Challenges in shipping during the covid19 pandemic may be one of the contributing factors to the growth of the stolen-vehicle and car-parts trade, senior police say.
During the weekly media briefing at the police administration building, Sackville Street, Port of Spain, on Thursday morning, ACP in charge of the criminal division Kent Ghisyawan said while he could not put a specific dollar value on the local stolen-vehicle network, it was a profitable activity.
He said in addition to the theft of entire cars, criminals were adapting to avoid arrest by abandoning cars with GPS tracking devices installed and stealing only a few components to be sold.
Ghisyawan suspected this might be due in part to disruptions in supply chains, which led to an increase in the price of car parts.
"The people involved, they are making a huge profit, because sometimes you may find a new vehicle outfitted with GPS being stolen. When it is found a fender, a bumper or a wing mirror alone may be missing because that part is unavailable.
"The car thieves are aware that with GPS, the vehicle would be recovered in a short time, so they just steal the vehicle, take the part and leave the vehicle at a location where it can be recovered.
"So the market is growing. It is profitable, so people are getting involved in it, and the police, especially the Stolen Vehicles Unit, their function is to reduce that demand for stolen parts by stemming the (number) of vehicles that are being stolen and different strategies are being employed nationwide in an effort to curb the trade."
Despite this, Ghisyawan said the Stolen Vehicles Squad continued to work with other agencies in and out of the police service to clamp down on car theft.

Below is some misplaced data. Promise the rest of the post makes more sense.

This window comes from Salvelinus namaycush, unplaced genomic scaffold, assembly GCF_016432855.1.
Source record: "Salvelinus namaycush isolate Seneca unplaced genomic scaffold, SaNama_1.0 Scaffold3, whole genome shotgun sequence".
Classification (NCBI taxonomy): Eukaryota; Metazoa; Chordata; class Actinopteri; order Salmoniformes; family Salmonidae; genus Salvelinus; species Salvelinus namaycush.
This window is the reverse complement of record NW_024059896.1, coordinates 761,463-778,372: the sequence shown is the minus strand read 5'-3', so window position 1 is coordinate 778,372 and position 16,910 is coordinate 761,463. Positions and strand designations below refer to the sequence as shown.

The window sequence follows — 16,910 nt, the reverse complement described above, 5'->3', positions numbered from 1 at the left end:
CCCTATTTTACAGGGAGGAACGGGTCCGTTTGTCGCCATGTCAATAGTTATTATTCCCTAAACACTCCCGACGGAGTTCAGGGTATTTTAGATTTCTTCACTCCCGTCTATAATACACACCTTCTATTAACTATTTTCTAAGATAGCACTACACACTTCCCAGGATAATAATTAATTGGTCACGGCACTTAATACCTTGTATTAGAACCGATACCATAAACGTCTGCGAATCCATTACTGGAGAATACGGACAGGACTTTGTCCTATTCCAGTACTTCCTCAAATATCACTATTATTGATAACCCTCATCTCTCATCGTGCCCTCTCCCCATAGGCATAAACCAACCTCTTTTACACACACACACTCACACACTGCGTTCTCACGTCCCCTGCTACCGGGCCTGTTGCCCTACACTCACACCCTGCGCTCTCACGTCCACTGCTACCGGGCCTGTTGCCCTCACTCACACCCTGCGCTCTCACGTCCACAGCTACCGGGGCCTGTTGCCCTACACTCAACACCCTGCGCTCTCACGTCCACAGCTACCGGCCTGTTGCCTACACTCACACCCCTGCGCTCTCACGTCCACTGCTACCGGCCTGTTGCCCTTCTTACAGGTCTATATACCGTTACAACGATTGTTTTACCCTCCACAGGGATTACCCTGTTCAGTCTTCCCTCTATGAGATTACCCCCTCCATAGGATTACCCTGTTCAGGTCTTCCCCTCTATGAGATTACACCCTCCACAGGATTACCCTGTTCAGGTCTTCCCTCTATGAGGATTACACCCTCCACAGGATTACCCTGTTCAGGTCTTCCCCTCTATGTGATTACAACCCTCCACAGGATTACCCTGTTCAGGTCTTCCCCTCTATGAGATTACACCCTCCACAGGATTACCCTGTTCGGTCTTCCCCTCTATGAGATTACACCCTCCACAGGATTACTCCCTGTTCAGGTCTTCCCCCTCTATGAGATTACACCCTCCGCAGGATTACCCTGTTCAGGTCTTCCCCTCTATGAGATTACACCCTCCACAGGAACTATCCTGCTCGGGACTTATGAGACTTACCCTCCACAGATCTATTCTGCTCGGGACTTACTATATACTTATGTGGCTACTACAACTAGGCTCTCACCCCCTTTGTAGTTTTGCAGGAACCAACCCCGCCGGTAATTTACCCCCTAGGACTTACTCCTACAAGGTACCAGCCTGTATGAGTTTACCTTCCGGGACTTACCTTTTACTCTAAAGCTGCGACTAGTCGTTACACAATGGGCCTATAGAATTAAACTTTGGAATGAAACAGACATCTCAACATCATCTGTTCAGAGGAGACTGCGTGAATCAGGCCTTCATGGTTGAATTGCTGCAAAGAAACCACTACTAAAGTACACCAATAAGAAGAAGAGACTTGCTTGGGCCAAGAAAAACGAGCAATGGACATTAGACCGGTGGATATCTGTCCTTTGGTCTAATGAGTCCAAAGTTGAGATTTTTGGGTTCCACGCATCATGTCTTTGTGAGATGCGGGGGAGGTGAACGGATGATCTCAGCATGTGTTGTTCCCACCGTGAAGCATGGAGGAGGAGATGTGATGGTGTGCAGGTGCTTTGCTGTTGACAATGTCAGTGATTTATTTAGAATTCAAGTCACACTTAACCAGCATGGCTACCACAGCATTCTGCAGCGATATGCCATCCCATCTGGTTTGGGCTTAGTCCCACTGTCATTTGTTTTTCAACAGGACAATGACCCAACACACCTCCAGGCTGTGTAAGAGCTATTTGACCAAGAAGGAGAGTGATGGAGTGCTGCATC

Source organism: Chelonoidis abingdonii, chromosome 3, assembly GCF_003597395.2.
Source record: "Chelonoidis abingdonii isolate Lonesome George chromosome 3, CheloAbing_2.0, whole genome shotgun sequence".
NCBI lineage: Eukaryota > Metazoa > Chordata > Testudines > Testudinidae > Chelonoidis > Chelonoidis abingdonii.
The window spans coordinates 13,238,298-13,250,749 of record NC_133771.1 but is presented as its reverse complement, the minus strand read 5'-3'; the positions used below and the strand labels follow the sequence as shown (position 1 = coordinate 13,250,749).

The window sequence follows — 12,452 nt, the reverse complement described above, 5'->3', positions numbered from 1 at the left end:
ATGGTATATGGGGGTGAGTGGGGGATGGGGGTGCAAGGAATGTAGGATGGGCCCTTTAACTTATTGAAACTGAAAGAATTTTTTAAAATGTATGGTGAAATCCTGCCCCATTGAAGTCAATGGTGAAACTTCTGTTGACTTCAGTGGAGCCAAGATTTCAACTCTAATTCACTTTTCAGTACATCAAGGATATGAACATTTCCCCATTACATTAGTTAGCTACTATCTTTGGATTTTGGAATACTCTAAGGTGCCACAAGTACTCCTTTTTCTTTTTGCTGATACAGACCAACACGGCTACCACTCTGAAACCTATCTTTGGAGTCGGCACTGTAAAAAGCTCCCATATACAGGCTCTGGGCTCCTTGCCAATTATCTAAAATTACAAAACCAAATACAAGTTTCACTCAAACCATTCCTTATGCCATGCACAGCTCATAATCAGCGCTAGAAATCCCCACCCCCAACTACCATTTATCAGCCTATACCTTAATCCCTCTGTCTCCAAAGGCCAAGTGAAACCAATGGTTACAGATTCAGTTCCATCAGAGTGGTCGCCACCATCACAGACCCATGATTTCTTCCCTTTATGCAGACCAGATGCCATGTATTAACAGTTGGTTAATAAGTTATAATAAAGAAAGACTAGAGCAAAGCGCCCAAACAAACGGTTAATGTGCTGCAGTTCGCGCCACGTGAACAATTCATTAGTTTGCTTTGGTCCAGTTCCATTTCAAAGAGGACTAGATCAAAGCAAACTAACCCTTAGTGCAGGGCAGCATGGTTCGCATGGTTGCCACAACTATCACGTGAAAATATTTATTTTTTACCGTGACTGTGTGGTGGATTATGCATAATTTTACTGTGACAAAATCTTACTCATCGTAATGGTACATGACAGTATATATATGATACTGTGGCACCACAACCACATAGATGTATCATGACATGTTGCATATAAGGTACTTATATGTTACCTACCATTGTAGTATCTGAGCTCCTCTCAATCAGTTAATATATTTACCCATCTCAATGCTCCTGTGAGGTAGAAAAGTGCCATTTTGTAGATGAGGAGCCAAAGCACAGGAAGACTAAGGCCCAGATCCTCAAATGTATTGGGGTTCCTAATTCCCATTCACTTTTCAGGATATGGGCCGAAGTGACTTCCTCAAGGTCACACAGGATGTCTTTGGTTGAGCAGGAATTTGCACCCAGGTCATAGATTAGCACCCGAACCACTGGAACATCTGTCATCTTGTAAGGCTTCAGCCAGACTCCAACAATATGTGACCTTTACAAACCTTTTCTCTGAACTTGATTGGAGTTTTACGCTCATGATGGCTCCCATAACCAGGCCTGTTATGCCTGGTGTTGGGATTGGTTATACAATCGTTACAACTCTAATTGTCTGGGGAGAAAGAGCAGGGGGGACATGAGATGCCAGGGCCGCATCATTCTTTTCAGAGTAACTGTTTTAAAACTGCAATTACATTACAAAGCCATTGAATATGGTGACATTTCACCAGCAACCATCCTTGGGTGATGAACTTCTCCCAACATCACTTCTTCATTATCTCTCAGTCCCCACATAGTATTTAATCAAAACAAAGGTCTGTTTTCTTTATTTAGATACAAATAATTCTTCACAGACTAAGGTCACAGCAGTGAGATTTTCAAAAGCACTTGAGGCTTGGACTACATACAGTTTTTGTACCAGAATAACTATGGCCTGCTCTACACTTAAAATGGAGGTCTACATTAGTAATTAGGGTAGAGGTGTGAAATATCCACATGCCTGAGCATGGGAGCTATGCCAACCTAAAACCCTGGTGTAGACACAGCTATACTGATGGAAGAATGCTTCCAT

Referring to instances when licence plates from stolen cars were put on other vehicles used to commit crimes, Ghisyawan said there was strong collaboration between divisional police and the Stolen Vehicles Unit to find the legitimate owners.
"When there is a report of a vehicle being involved in a shooting, a robbery or even a murder, and the licence plate doesn't reconcile with the vehicle in question, we will broadcast that over our communication systems. So all other divisions will be checking on their database to see if this vehicle was involved in any sort of crime in their division.
"Sometimes vehicles are stolen unknown to the owner, so we may have to go and conduct further enquiries to find out where the vehicle was parked, look for CCTV coverage and so on, in an effort to identify the perpetrators of that particular crime.
"So we are connecting the dots, division by division, branches and sections. We are in constant communication and we have a chat where anytime a crime occurs, we put the facts out there so that all commanders are aware of what's going on at all times."
He added that while car thieves used different methods of trapping vehicles, data would guide police on which areas were in most need of patrols.